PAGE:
Tuesday, 24 May, 2022
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No Amarnath Yatra for 3 yrs: Sonmarg horses are idle, their owners jobless and ‘in huge debt’

In Sonmarg, ghodawallahs offer horse rides through tough terrain to hidden tourist gems. They also help pilgrims chart 15-km trek between Baltal base camp and Amarnath cave shrine.

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Sonmarg: Sitting on a rock, Farooq Ahmed Bhatt (40), a ghodawallah (horse porter) of Sonmarg, Kashmir, is smoking a beedi — his gaze fixed on the cars entering the area. As a couple gets down from one of the cars, and starts looking around, Bhatt stubs his beedi and sprints. He signals to his 10-year-old son to follow him.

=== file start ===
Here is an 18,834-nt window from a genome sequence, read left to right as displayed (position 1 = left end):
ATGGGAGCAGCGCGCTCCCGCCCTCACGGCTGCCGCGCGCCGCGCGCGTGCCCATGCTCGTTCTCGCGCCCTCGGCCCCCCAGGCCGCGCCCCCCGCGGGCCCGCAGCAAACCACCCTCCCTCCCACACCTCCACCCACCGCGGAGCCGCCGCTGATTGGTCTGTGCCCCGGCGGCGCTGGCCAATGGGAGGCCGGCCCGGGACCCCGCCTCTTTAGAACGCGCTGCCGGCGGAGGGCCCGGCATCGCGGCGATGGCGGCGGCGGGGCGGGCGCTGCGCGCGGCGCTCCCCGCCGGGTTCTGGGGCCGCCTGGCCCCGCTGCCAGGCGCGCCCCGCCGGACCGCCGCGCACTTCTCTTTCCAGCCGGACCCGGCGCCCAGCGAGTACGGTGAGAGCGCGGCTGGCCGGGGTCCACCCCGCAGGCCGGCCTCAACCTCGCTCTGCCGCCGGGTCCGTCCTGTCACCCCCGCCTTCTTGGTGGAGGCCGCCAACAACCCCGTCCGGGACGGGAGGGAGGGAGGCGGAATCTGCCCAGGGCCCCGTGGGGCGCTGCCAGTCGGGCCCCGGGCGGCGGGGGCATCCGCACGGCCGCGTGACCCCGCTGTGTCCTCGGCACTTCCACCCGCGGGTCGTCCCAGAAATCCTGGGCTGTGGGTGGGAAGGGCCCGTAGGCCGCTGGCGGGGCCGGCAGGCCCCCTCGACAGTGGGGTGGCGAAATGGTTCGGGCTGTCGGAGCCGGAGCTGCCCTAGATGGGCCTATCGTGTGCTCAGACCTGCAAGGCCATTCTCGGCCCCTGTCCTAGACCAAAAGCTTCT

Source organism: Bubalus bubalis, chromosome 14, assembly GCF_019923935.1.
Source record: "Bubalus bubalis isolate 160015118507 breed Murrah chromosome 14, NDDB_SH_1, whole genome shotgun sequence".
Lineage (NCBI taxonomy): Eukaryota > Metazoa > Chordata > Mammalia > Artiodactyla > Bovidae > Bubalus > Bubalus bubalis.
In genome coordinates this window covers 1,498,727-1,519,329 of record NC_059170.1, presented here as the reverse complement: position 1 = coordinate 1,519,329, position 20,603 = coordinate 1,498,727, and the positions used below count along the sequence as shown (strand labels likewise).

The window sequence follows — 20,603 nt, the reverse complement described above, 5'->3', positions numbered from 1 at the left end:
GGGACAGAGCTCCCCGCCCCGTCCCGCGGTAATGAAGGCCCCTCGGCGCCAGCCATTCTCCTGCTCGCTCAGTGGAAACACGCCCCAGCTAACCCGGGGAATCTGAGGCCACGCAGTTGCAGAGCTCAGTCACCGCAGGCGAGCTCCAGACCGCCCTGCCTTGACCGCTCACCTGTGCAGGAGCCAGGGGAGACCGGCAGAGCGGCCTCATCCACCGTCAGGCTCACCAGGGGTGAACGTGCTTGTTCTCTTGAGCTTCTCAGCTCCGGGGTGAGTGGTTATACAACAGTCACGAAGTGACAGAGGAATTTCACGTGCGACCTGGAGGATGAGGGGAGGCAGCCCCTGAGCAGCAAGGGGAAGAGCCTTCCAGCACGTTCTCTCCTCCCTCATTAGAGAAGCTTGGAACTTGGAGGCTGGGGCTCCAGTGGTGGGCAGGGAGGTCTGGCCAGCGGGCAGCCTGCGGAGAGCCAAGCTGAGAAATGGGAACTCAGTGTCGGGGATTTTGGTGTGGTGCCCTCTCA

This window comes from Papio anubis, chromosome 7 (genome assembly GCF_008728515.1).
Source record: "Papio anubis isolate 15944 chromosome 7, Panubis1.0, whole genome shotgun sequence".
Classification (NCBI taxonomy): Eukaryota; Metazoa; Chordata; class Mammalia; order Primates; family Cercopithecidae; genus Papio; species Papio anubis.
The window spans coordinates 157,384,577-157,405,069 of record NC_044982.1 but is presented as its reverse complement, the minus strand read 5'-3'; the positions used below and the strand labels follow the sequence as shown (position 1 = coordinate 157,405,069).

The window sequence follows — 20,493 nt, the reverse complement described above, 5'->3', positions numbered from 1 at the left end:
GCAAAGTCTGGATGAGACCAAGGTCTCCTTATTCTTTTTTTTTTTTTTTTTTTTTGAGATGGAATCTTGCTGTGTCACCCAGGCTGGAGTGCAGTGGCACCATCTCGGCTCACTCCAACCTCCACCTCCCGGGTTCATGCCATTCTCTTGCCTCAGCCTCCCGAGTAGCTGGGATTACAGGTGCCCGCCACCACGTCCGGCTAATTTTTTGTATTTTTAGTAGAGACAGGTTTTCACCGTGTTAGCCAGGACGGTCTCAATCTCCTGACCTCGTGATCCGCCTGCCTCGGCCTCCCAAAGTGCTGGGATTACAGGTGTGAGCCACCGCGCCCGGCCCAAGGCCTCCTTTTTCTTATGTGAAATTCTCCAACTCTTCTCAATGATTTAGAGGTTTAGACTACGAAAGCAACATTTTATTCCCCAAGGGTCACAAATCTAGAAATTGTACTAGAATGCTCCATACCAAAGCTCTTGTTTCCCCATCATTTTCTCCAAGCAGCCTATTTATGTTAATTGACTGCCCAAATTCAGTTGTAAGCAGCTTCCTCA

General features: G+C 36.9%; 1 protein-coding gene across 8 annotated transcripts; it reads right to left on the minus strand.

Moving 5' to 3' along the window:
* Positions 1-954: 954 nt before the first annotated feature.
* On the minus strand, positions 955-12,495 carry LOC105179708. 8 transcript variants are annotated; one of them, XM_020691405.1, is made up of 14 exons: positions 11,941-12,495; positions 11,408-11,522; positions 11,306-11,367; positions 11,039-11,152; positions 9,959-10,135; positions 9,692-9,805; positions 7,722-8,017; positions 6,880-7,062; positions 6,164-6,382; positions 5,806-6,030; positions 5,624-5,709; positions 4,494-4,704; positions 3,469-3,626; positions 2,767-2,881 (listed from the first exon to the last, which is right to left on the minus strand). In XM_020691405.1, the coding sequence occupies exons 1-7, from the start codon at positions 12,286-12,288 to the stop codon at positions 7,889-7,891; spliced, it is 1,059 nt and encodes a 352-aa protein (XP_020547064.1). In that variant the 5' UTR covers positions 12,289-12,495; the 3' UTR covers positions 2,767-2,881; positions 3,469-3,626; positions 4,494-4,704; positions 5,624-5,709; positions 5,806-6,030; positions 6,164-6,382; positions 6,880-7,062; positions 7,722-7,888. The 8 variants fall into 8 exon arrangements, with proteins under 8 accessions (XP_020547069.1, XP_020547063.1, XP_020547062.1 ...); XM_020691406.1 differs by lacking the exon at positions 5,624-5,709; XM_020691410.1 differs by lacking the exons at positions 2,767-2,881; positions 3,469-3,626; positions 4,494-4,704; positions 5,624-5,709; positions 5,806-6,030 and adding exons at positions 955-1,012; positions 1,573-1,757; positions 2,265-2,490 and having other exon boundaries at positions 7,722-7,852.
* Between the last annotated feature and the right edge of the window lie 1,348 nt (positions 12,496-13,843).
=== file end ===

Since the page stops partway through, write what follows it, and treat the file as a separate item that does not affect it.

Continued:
Aiye, ghode pe baithiye. Aapko sabse khoobsurat spot pe le chalunga (Come, sit on this horse, I will take you to the most beautiful spot here),” he says. The couple shrugs and passes up. 

Bhatt returns to the rock, in wait for another car, dejection writ large on his face. His son — looking equally disappointed — perches next to his father, waiting for his next instruction. 

In the scenic Sonmarg, ghodawallahs like Bhatt offer horse rides that help tourists navigate the tough terrain to discover some of the area’s hidden gems — from waterfalls to lakes. They also help pilgrims chart the 15-km trek, back and forth, between the Baltal base camp and the Amarnath cave.

Usually, July — which marks the Amarnath Yatra season (June to August) — is a month of booming business for Sonmarg’s ghodawallahs.

But 2021 marks the third successive season when the yatra has been cancelled — in 2019, it was because of security concerns surrounding the government’s decision to scrap Article 370, and Covid has been to blame in the two subsequent years. It is a knock that has left Sonmarg’s ghodawallahs — approximately 250 in number — struggling.